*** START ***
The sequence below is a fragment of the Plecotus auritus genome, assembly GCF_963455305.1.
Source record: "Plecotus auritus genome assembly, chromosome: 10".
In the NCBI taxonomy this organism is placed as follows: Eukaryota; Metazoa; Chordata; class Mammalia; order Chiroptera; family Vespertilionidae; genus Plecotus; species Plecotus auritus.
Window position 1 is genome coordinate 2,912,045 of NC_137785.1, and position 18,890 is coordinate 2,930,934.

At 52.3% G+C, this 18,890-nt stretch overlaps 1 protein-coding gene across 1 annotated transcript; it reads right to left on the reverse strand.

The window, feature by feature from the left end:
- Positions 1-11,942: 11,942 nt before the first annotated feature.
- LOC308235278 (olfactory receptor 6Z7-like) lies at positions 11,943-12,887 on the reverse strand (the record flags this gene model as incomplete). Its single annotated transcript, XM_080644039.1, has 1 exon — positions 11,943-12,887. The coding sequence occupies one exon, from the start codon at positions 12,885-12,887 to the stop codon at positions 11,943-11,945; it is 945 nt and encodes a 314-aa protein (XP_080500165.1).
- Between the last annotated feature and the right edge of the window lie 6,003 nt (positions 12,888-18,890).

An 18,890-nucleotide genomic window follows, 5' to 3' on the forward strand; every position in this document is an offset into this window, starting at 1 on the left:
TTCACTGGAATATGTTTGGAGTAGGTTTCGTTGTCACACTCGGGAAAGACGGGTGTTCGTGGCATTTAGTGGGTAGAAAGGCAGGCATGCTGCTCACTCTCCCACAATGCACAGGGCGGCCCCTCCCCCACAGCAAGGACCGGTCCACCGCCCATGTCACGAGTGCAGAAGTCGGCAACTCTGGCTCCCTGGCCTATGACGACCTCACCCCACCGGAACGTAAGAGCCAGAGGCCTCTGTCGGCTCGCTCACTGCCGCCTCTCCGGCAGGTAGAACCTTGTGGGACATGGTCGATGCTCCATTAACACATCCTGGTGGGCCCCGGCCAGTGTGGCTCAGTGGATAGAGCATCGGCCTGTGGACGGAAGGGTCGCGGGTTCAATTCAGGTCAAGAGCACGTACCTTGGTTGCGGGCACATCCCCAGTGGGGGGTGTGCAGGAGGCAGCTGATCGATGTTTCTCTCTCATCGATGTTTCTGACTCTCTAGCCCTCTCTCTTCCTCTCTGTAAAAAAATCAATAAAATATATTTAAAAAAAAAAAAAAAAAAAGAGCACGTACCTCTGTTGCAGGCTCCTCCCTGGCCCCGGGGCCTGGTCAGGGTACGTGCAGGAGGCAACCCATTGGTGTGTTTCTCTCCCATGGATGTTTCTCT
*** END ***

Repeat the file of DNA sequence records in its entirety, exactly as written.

The sequence below is a fragment of the Plecotus auritus genome, assembly GCF_963455305.1.
Source record: "Plecotus auritus genome assembly, chromosome: 10".
In the NCBI taxonomy this organism is placed as follows: Eukaryota; Metazoa; Chordata; class Mammalia; order Chiroptera; family Vespertilionidae; genus Plecotus; species Plecotus auritus.
Window position 1 is genome coordinate 2,912,045 of NC_137785.1, and position 18,890 is coordinate 2,930,934.

At 52.3% G+C, this 18,890-nt stretch overlaps 1 protein-coding gene across 1 annotated transcript; it reads right to left on the reverse strand.

The window, feature by feature from the left end:
- Positions 1-11,942: 11,942 nt before the first annotated feature.
- LOC308235278 (olfactory receptor 6Z7-like) lies at positions 11,943-12,887 on the reverse strand (the record flags this gene model as incomplete). Its single annotated transcript, XM_080644039.1, has 1 exon — positions 11,943-12,887. The coding sequence occupies one exon, from the start codon at positions 12,885-12,887 to the stop codon at positions 11,943-11,945; it is 945 nt and encodes a 314-aa protein (XP_080500165.1).
- Between the last annotated feature and the right edge of the window lie 6,003 nt (positions 12,888-18,890).

An 18,890-nucleotide genomic window follows, 5' to 3' on the forward strand; every position in this document is an offset into this window, starting at 1 on the left:
TTCACTGGAATATGTTTGGAGTAGGTTTCGTTGTCACACTCGGGAAAGACGGGTGTTCGTGGCATTTAGTGGGTAGAAAGGCAGGCATGCTGCTCACTCTCCCACAATGCACAGGGCGGCCCCTCCCCCACAGCAAGGACCGGTCCACCGCCCATGTCACGAGTGCAGAAGTCGGCAACTCTGGCTCCCTGGCCTATGACGACCTCACCCCACCGGAACGTAAGAGCCAGAGGCCTCTGTCGGCTCGCTCACTGCCGCCTCTCCGGCAGGTAGAACCTTGTGGGACATGGTCGATGCTCCATTAACACATCCTGGTGGGCCCCGGCCAGTGTGGCTCAGTGGATAGAGCATCGGCCTGTGGACGGAAGGGTCGCGGGTTCAATTCAGGTCAAGAGCACGTACCTTGGTTGCGGGCACATCCCCAGTGGGGGGTGTGCAGGAGGCAGCTGATCGATGTTTCTCTCTCATCGATGTTTCTGACTCTCTAGCCCTCTCTCTTCCTCTCTGTAAAAAAATCAATAAAATATATTTAAAAAAAAAAAAAAAAAAAGAGCACGTACCTCTGTTGCAGGCTCCTCCCTGGCCCCGGGGCCTGGTCAGGGTACGTGCAGGAGGCAACCCATTGGTGTGTTTCTCTCCCATGGATGTTTCTCT